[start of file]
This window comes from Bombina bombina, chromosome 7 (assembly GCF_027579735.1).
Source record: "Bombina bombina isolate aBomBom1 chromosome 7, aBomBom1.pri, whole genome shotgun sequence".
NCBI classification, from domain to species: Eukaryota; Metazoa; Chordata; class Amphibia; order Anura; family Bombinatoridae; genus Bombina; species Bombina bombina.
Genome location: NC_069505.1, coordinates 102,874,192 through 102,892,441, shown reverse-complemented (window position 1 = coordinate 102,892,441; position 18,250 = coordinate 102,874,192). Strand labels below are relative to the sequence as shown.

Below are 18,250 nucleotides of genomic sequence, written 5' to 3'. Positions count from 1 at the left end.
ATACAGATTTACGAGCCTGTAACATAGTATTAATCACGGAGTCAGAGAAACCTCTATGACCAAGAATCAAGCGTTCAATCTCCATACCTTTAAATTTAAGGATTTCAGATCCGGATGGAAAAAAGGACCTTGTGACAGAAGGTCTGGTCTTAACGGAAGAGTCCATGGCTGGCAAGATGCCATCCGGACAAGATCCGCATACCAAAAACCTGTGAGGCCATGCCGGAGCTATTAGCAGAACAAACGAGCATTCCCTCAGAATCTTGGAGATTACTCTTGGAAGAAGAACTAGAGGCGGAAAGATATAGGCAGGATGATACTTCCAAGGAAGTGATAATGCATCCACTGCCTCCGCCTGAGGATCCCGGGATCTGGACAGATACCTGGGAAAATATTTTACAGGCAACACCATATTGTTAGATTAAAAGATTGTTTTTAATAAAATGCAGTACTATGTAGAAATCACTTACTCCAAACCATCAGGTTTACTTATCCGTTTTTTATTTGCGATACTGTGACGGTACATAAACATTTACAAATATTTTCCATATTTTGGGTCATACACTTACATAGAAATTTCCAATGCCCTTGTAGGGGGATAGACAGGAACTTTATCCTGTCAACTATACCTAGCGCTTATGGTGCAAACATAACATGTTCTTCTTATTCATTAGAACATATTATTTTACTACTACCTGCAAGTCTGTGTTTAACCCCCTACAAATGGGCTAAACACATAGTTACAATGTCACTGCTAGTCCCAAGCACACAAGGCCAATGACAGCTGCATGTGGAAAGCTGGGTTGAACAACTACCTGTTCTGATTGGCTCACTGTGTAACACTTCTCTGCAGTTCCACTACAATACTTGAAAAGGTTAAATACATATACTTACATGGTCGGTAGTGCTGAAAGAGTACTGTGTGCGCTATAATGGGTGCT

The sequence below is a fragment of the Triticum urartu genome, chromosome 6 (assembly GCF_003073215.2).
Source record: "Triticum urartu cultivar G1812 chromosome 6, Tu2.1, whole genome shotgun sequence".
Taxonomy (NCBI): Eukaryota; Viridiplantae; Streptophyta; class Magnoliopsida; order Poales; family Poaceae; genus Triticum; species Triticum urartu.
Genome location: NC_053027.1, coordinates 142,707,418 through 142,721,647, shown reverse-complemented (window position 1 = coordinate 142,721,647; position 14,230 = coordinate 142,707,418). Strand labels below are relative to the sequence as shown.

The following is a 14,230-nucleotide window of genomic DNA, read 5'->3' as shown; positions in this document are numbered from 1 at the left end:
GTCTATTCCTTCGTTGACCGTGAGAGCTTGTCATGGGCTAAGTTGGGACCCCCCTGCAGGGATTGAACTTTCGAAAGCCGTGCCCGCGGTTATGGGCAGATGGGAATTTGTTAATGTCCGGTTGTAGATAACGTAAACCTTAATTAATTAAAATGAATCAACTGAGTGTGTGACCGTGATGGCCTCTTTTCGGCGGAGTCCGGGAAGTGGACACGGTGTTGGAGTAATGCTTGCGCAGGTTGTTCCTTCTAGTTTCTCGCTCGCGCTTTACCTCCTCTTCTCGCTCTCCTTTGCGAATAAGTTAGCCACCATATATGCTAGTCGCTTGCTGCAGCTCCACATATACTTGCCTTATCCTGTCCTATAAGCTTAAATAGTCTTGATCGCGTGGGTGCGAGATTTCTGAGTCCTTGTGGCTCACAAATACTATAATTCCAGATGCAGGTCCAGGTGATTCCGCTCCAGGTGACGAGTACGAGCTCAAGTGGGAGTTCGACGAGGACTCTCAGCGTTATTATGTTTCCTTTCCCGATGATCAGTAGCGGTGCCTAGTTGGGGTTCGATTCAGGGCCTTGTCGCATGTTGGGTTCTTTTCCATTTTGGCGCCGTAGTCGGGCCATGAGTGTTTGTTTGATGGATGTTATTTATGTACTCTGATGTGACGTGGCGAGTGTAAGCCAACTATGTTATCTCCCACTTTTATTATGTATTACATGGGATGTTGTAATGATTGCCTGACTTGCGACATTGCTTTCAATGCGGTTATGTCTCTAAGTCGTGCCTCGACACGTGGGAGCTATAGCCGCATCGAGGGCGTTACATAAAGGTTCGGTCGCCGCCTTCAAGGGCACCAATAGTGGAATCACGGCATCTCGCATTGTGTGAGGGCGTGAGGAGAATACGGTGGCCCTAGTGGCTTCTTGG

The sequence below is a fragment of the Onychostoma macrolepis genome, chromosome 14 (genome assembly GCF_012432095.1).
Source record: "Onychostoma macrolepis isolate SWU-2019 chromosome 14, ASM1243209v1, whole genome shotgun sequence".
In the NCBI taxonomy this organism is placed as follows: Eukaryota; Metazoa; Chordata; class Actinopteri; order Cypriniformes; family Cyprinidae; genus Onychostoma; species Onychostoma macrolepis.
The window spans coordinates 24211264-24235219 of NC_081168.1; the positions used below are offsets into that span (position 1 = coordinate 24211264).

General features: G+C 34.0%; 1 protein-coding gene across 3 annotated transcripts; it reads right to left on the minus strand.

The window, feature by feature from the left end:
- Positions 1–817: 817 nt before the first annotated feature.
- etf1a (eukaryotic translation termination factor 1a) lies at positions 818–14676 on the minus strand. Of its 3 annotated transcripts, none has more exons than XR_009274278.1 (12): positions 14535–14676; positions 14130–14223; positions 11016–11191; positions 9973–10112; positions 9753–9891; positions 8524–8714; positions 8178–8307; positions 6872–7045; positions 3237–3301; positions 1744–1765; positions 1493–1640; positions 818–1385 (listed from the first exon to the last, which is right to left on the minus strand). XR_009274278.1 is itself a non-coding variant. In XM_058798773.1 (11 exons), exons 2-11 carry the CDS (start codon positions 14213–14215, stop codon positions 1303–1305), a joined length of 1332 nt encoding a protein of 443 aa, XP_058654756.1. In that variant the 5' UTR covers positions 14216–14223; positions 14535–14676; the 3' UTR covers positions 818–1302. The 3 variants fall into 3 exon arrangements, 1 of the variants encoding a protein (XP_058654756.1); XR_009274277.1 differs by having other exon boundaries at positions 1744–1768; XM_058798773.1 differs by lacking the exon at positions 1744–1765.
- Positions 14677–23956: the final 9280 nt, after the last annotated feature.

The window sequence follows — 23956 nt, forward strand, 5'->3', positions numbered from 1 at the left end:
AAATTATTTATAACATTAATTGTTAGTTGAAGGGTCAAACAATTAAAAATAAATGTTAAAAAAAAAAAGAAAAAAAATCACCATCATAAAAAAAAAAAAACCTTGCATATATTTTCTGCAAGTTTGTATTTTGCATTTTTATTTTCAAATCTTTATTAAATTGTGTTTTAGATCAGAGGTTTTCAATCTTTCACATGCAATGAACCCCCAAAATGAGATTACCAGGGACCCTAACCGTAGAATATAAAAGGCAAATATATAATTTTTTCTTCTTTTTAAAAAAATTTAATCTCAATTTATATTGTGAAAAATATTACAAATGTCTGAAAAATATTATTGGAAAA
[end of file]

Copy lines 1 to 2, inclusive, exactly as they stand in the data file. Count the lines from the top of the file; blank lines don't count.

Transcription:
This window comes from Bombina bombina, chromosome 7 (assembly GCF_027579735.1).
Source record: "Bombina bombina isolate aBomBom1 chromosome 7, aBomBom1.pri, whole genome shotgun sequence".